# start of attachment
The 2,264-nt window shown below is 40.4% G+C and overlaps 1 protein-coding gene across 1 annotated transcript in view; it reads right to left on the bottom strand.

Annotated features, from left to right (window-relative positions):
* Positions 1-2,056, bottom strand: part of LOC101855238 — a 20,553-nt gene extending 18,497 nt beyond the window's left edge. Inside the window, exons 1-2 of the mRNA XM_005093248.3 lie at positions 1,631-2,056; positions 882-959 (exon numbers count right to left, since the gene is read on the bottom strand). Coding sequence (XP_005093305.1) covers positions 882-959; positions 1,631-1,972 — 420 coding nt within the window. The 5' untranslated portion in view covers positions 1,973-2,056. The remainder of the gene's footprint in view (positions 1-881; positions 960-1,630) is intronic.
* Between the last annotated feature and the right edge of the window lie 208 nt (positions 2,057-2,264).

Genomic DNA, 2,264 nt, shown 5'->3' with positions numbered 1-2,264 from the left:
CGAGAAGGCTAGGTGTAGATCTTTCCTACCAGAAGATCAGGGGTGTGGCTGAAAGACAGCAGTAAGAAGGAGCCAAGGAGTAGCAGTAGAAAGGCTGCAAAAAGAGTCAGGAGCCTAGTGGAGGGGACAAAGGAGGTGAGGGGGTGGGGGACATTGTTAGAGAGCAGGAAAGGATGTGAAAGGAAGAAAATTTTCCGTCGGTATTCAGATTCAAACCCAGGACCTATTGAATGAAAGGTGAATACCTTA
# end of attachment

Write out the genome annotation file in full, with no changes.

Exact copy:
The 2,264-nt window shown below is 40.4% G+C and overlaps 1 protein-coding gene across 1 annotated transcript in view; it reads right to left on the bottom strand.

Annotated features, from left to right (window-relative positions):
* Positions 1-2,056, bottom strand: part of LOC101855238 — a 20,553-nt gene extending 18,497 nt beyond the window's left edge. Inside the window, exons 1-2 of the mRNA XM_005093248.3 lie at positions 1,631-2,056; positions 882-959 (exon numbers count right to left, since the gene is read on the bottom strand). Coding sequence (XP_005093305.1) covers positions 882-959; positions 1,631-1,972 — 420 coding nt within the window. The 5' untranslated portion in view covers positions 1,973-2,056. The remainder of the gene's footprint in view (positions 1-881; positions 960-1,630) is intronic.
* Between the last annotated feature and the right edge of the window lie 208 nt (positions 2,057-2,264).

Genomic DNA, 2,264 nt, shown 5'->3' with positions numbered 1-2,264 from the left:
CGAGAAGGCTAGGTGTAGATCTTTCCTACCAGAAGATCAGGGGTGTGGCTGAAAGACAGCAGTAAGAAGGAGCCAAGGAGTAGCAGTAGAAAGGCTGCAAAAAGAGTCAGGAGCCTAGTGGAGGGGACAAAGGAGGTGAGGGGGTGGGGGACATTGTTAGAGAGCAGGAAAGGATGTGAAAGGAAGAAAATTTTCCGTCGGTATTCAGATTCAAACCCAGGACCTATTGAATGAAAGGTGAATACCTTA